1990: Digitization of data transmission: The Internet as information exchange
Digitization of data transmission started a ‘revolution’ in mass communication in the early nineties. National Telephone Companies (TELCO’s) soon realized the potential of digital data communication over copper wires which were originally installed to provide analogue voice services to every home. By implementing ISDN as the digital communication standard and the establishment of standards for digital mobile communication, the stage was set for multimedia mass communication. The term ‘internet’ became popular in 1981 when the US Government established the TCP/IP protocol (Transmission Control Program) as standard for data transmission between computer systems. In 1989 Tim Berners-Lee and his colleagues at CERN had developed the hypertext mark-up language (HTML) and the uniform resource locator (URL) to access documents or other information sources via internet, giving birth to the first incarnation of the World Wide Web (WWW). As of today, the World Wide Web is the primary tool billions of individuals use to communicate. Providing platforms for convenience services such as on-line shopping or information-exchange services supported by social media applications, the internet has become a gigantic data and information resource. As of June 2019, there were over 4.4 billion internet users. This is an 83% increase in the number of people using the internet in just five years! 293 billion emails were sent daily in 2019. On average, Google now processes more than 40,000 searches every second (3.5 billion searches per day). All these transactions leave a digital footprint which is monetized by a few high-tech companies. Their phenomenal growth and wealth have led to many socioeconomic and data ownership issues, causing distrust und doubts regarding the long-term sustainability of WWW applications.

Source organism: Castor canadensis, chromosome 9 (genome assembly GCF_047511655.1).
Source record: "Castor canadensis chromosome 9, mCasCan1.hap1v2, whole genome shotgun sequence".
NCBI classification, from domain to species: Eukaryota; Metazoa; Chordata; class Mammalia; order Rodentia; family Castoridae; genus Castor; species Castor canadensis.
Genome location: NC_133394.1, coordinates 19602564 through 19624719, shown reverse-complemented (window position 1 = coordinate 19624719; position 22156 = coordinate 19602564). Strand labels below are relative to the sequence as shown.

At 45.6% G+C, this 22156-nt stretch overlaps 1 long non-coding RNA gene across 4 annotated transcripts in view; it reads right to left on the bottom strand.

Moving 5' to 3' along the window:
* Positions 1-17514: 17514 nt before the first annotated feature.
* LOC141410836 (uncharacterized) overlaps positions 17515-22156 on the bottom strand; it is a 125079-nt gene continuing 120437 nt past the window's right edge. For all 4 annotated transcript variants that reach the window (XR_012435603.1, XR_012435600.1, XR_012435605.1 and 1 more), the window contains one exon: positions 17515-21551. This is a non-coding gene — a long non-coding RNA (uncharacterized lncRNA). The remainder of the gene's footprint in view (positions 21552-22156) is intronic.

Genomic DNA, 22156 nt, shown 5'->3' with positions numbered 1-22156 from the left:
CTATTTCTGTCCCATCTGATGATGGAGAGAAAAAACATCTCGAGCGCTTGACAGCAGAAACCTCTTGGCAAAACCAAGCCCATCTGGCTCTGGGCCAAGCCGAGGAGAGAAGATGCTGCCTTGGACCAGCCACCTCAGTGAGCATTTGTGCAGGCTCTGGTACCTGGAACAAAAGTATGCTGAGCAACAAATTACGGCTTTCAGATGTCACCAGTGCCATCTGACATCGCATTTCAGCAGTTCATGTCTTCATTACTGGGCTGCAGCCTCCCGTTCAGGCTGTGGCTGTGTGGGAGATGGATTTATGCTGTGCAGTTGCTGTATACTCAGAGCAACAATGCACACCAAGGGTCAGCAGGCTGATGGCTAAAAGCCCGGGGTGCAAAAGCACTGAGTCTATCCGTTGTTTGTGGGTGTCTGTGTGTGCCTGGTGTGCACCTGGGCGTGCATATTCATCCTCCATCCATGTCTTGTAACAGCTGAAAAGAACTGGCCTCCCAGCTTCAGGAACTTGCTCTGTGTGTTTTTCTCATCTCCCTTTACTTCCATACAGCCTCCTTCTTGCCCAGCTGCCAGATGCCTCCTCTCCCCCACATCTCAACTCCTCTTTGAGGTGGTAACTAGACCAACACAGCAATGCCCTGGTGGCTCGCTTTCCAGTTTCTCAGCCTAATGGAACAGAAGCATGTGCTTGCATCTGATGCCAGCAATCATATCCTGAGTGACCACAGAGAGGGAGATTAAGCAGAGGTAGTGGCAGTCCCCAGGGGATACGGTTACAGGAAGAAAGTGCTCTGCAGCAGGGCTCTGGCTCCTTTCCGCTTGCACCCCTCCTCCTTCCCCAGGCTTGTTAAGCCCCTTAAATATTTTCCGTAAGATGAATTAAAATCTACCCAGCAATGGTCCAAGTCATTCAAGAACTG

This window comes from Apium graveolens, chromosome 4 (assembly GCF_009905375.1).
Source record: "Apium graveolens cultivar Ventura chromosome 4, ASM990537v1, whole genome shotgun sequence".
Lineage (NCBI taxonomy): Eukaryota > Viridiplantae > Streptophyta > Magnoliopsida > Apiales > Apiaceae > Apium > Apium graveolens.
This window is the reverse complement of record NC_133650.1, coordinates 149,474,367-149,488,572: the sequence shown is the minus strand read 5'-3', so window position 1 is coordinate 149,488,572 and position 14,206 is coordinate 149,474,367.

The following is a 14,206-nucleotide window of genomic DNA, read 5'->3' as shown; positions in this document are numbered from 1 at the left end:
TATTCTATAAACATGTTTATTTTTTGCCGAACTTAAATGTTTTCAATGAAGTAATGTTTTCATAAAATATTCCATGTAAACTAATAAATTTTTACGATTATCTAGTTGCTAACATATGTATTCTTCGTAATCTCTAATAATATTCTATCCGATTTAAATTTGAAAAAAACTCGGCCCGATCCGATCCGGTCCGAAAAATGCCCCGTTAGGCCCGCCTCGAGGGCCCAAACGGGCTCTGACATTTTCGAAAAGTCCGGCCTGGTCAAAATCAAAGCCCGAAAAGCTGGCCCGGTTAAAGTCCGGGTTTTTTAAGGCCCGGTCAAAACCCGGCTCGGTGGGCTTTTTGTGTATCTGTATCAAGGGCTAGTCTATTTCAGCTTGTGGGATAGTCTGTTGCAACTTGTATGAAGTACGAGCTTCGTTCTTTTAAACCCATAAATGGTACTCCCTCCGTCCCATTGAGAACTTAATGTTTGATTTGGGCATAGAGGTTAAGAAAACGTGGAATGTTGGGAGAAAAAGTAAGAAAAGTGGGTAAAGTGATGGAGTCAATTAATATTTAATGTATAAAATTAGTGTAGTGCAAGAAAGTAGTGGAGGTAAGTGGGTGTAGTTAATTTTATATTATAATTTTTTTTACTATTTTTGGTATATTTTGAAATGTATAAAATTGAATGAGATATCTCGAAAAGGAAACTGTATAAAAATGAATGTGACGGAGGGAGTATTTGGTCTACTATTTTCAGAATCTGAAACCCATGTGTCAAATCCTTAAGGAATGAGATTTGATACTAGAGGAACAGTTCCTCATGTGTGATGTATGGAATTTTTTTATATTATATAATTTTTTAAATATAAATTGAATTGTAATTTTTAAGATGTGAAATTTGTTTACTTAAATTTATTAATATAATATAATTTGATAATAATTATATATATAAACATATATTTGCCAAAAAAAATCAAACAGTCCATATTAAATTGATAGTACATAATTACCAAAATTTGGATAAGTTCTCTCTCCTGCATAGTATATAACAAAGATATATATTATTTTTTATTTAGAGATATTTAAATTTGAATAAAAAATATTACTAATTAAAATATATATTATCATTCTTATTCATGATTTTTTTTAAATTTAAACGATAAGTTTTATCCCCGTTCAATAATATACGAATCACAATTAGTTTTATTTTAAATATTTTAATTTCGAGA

2010: With AI and Machine-Learning to knowledge generation
Artificial Intelligence (AI), a term which was coined in 1956 at a scientific conference at Dartmouth College, originally stipulated the hypothesis that the human brain conceptionally functions like a digital computer. In the following years the AI research community went through several iterations of failure, mainly due to unrealistic expectations and the complexities of solving specific problems with the computational models applied. With the ongoing exponential increase in computer performance it became feasible to apply the model of ‘Artificial Neural Networks (ANNs)’ to solve statistically complex optimization problems particularly in respect to pattern recognition. The ANN model represents a very crude approximation of the human brain and its neurons and synaptic network. To simulate learning, an AI technology called ‘Machine-Learning (ML)’ evolved, using ‘training data’ to build a model for decision making without being specifically programmed to make those decisions. This concept is used to recognize an object or respond to voice-activated questions, for example. Based on these early successes, ML has further evolved into ‘Deep-Learning’ by adding more and more neural layers and new processing rules, improving the quality of machine intelligence in detecting patterns or making predictions based on deviations from a given set of data. The quality or accuracy of today’s ML applications tend to improve by increasing the volume of the labelled training data sets. However, labelling the data and checking its quality can be very time-consuming and costly. Moreover, ML-applications so far lack reasoning or common sense to reach human-level AI. Despite these short-comings, ML helps to accelerate research in many domains, supporting the extraction of knowledge from experimental data.